In 1870 French Novelist Jules Verne published his famous novel, 20,000 Leagues Under the Sea. Although submarine vessels had been in use - the Northern Union Navy’s Monitor and its battle with the Confederate Navy’s Merrimack during the U.S. Civil War being two of the most notable - the ships were crude and of limited ability. Verne’s Nautilus, with its electrical power and advanced diving suits, was decades if not a century ahead of its time. Popularized by the Walt Disney movie version of the tale, images of the Nautilus in battle with a giant squid fascinated the imagination.
Modern submarines can duplicate and with nuclear power plants even exceed the capability of Verne’s Nautilus of course. But neither Verne nor the designers of today’s modern submarines could envision what Microsoft announced recently: Undersea Data Centers.
Described in The Verge, Microsoft unveiled Project Natick, an experimental program to study undersea data centers that may be able to provide cost-effective, environmentally friendly cloud services for future generations. Microsoft operated an eight-foot steel capsule prototype for over one hundred days off the California coast in 2015.
Microsoft’s Project Natick data center module
Given forecasts about the energy requirements and environmental impact of today’s data centers, undersea data centers that can produce their own energy and operate more efficiently offer potential solutions to head off onerous regulations. By marrying liquid cooling, albeit not in the server racks themselves, and high efficiency heat removal, Microsoft’s project is based on an attractive premise, one that may help meet growing data center demand and address environmental impact concerns.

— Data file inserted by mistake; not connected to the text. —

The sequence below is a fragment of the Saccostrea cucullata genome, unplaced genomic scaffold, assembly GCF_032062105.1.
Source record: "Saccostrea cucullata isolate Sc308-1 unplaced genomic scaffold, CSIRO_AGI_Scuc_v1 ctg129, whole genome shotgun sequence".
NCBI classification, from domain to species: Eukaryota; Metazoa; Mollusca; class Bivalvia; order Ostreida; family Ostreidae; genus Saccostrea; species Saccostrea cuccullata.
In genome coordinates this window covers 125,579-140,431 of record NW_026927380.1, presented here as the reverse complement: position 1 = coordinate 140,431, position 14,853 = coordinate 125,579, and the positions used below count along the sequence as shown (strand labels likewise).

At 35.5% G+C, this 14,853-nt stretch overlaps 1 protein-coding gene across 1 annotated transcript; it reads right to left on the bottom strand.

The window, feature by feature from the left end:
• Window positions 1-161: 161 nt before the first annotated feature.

While the prospect of this kind of innovation is exciting, running a server for 100 days is a long way from meeting the world’s increasing appetite for data. And claims about energy and environmental friendliness will need to be more closely examined to more accurately predict its impact. It will be fascinating to watch this story unfold and see where Microsoft takes Project Natick next.
And in case you were wondering... 20,000 metric leagues is approximately 80,000 kilometers or 50,000 miles. The average ocean depth is approximately 3.6 kilometers or 2.3 miles; the deepest part of the ocean, the Challenger Deep portion of the Mariana Trench is 11 kilometers or 6.8 miles deep. Verne’s depth is more than seven times the deepest part of the ocean, more than six times the diameter of the earth or about one-third of the distance to the moon. The title describes the total distance traveled by the Nautilus, not the depth of the ocean.